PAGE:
Why do I get Corns and Calluses on my feet?
When areas of the feet are placed under excessive pressure or friction foot corns and callus (sometimes written as ‘callous’) can develop. When the skin experiences increased pressure the body responds by producing areas of thickened skin. Although this is a normal process and our feet are designed to withstand it, it is when the pressure becomes too significant that symptoms arise. The most difficult part is that corns and callus can exist on their own, or in combination with other common foot problems, making self-diagnosis and self-treatment tricky.
What is the Difference Between a Corn and Callus?
What is callus (callous)?
Callus is also called and known as hyperkeratosis among podiatrists and other health professionals. Callus is hard and thickened skin that typically presents over a widespread area such as the ball of the foot and/or around the periphery of the heel. A callus is usually a thickening of the skin that is uniform. While most of the time callus does not cause pain, it may cause a burning sensation and/or be a cosmetic concern. Callus also gives podiatrists an indication of where patients with foot pain are placing excessive pressure on their feet and can help with their diagnosis and treatment plan. In some cases, excessive callus or hyperkeratosis can be an indication or a warning sign of poor health or a more complex underlying foot issues.
What is a corn?
Corns are also a form of hyperkeratosis. Corns, unlike calluses, are typically much smaller areas of hard skin that have a central nucleus. There are different types of corns including, hard, soft, seed, and neurovascular corns. Corns can cause mild to severe pain depending on the type of corn, where it is located, and how long it has been building up. Corns, like calluses, are caused by continuous pressure in a particular area. This may be pressure due to footwear, the bony structure of the foot, foot mechanics, or atrophy/ loss of the fatty padding underneath the foot. Corns may indicate abnormalities or deformities in the bony structure of your foot, or the way you walk. It is very important you do not self-treat corns or use any medicated pads as it can lead to injury, breakdown of skin, or infection. If corns are left untreated, they can progress, breakdown and cause wounds. It is very important to see an experienced podiatrist for treatment.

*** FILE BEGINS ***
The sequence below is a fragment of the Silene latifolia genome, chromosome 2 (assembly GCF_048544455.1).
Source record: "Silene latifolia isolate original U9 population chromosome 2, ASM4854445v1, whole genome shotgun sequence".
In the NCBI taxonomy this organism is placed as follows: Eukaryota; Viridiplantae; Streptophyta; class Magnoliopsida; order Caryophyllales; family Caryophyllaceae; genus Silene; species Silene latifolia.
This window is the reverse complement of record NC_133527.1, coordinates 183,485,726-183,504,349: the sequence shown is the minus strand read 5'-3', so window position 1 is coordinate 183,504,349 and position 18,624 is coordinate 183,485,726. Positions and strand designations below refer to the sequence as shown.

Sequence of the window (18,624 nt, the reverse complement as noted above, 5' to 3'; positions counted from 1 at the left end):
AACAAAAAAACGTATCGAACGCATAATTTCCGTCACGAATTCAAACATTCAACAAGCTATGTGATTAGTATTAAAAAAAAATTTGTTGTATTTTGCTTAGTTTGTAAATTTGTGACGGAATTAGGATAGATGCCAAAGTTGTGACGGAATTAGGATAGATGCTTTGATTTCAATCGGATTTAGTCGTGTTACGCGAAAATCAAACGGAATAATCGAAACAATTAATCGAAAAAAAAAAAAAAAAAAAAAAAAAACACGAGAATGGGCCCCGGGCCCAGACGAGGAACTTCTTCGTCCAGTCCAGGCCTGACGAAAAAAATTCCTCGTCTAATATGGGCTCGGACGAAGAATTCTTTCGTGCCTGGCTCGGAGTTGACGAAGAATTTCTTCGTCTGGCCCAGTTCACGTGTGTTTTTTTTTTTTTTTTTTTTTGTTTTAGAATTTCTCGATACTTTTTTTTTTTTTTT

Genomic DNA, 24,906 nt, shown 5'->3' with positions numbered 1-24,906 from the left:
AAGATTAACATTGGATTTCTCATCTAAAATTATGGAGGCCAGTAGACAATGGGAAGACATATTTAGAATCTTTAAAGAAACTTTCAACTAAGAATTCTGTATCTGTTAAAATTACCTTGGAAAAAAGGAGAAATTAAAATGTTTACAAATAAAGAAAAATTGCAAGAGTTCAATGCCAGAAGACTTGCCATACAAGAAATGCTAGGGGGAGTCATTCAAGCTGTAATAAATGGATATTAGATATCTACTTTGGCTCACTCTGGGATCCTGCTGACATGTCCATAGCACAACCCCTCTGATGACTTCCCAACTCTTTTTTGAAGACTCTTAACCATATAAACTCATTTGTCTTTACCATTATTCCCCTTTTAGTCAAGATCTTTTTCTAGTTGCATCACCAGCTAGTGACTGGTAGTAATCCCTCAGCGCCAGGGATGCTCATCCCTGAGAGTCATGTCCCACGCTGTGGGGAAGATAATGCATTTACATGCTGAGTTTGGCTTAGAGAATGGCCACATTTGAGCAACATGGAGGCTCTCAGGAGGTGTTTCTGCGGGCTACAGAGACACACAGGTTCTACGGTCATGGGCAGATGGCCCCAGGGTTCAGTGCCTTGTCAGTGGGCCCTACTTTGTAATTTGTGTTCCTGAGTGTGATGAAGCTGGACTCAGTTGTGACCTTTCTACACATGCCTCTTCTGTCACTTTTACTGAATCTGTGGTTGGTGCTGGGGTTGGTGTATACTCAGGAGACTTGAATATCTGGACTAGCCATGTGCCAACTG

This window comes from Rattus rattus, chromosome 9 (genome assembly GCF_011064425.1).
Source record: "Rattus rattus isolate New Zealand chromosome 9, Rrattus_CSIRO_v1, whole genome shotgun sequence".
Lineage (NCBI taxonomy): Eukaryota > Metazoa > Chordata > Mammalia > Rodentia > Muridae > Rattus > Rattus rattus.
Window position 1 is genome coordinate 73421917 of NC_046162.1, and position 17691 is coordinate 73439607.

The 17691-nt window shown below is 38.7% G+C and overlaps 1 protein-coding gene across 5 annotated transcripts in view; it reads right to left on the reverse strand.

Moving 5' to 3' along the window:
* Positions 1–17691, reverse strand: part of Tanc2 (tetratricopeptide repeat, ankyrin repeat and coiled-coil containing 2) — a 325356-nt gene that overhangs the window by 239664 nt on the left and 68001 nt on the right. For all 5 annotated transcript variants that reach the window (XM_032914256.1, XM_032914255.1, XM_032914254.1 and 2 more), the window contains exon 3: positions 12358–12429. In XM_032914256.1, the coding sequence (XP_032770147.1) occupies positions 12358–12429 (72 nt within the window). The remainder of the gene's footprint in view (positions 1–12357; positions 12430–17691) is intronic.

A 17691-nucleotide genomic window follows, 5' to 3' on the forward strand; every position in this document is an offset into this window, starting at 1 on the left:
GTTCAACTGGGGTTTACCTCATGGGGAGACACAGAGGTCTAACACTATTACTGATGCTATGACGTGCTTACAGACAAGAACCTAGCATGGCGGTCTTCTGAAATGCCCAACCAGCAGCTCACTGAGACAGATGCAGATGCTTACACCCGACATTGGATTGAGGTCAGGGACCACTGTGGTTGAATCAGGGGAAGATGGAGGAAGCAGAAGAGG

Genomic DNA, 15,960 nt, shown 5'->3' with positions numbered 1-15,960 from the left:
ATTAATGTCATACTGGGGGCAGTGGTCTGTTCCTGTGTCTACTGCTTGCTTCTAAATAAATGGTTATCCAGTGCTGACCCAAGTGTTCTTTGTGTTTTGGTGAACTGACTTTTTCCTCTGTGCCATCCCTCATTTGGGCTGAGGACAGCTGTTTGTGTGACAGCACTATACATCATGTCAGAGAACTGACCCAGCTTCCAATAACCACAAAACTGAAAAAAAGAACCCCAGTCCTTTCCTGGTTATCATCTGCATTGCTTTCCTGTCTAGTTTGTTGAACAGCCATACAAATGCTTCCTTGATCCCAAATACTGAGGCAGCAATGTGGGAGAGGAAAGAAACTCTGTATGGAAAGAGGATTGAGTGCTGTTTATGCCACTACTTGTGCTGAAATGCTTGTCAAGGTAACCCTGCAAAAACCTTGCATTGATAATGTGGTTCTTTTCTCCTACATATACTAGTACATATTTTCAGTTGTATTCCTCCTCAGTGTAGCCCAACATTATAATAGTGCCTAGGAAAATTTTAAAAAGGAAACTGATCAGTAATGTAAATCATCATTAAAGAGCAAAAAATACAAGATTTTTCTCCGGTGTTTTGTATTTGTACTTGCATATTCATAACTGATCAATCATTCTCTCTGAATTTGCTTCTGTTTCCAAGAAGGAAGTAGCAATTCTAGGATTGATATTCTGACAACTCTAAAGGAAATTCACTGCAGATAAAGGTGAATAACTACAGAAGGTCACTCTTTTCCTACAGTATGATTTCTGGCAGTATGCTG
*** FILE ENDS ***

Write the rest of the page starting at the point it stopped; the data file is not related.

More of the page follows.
Who gets corns and callus?
Simply, most people get some form of hyperkeratosis! It is one of the most common reasons people visit the podiatrist. And the good news is that a small build-up of callus is normal and non-pathological. It is the body’s natural and normal response to pressure and a way of the body protecting itself. However, there are some things that predispose people to excessive callus and corns. These include:
1. Inappropriate and poorly fitting footwear
Inappropriate footwear is a common cause of foot pain and pathology. When shoes are poorly fitted, it puts increased pressure on certain areas of the foot. That increased pressure leads to the build-up of foot corns and callus. Narrow pointy-toed shoes increase the risk of excessive pressure being applied to the outside edges of the foot. Shoes that are too narrow can cause the toes to be compressed and corns can develop between the toes, on top of the toes, and on the outer edges of the toes. Conversely, shoes that are too big can cause increased movement within the shoes, and therefore increased pressure areas across different areas of the foot, leading to the formation of a callus.
2. Foot deformity or alter gait patterns
People who have poor mechanics or gait often suffer from the development of corns or callus. People who have clawed or hammered toes are more likely to develop corns and callus at the tips of their toes on at the joints of their toes. Those who suffer from bunions are more likely to develop callus or corns due to the compensation in their gait pattern.